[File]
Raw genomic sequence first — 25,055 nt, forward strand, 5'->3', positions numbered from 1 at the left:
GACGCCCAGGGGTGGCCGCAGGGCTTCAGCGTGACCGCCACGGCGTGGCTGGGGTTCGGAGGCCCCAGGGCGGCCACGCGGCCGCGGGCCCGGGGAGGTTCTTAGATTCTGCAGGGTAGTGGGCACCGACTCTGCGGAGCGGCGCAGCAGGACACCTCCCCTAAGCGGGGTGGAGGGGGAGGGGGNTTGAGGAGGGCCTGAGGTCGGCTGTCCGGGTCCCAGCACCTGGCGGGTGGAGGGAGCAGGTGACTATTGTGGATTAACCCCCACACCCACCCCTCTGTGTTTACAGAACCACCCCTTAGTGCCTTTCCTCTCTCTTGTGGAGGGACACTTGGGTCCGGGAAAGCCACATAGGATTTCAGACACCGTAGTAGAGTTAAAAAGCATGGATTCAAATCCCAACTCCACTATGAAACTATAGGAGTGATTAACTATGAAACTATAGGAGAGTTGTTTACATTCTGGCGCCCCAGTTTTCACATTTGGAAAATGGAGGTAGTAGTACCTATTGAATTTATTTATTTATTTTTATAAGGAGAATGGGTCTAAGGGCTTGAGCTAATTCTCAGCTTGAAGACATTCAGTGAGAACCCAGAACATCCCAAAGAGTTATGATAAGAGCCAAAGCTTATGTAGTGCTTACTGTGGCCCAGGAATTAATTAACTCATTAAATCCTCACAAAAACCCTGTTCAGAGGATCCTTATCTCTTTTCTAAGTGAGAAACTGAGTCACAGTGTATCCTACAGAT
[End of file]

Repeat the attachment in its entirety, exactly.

Raw genomic sequence first — 25,055 nt, forward strand, 5'->3', positions numbered from 1 at the left:
GACGCCCAGGGGTGGCCGCAGGGCTTCAGCGTGACCGCCACGGCGTGGCTGGGGTTCGGAGGCCCCAGGGCGGCCACGCGGCCGCGGGCCCGGGGAGGTTCTTAGATTCTGCAGGGTAGTGGGCACCGACTCTGCGGAGCGGCGCAGCAGGACACCTCCCCTAAGCGGGGTGGAGGGGGAGGGGGNTTGAGGAGGGCCTGAGGTCGGCTGTCCGGGTCCCAGCACCTGGCGGGTGGAGGGAGCAGGTGACTATTGTGGATTAACCCCCACACCCACCCCTCTGTGTTTACAGAACCACCCCTTAGTGCCTTTCCTCTCTCTTGTGGAGGGACACTTGGGTCCGGGAAAGCCACATAGGATTTCAGACACCGTAGTAGAGTTAAAAAGCATGGATTCAAATCCCAACTCCACTATGAAACTATAGGAGTGATTAACTATGAAACTATAGGAGAGTTGTTTACATTCTGGCGCCCCAGTTTTCACATTTGGAAAATGGAGGTAGTAGTACCTATTGAATTTATTTATTTATTTTTATAAGGAGAATGGGTCTAAGGGCTTGAGCTAATTCTCAGCTTGAAGACATTCAGTGAGAACCCAGAACATCCCAAAGAGTTATGATAAGAGCCAAAGCTTATGTAGTGCTTACTGTGGCCCAGGAATTAATTAACTCATTAAATCCTCACAAAAACCCTGTTCAGAGGATCCTTATCTCTTTTCTAAGTGAGAAACTGAGTCACAGTGTATCCTACAGAT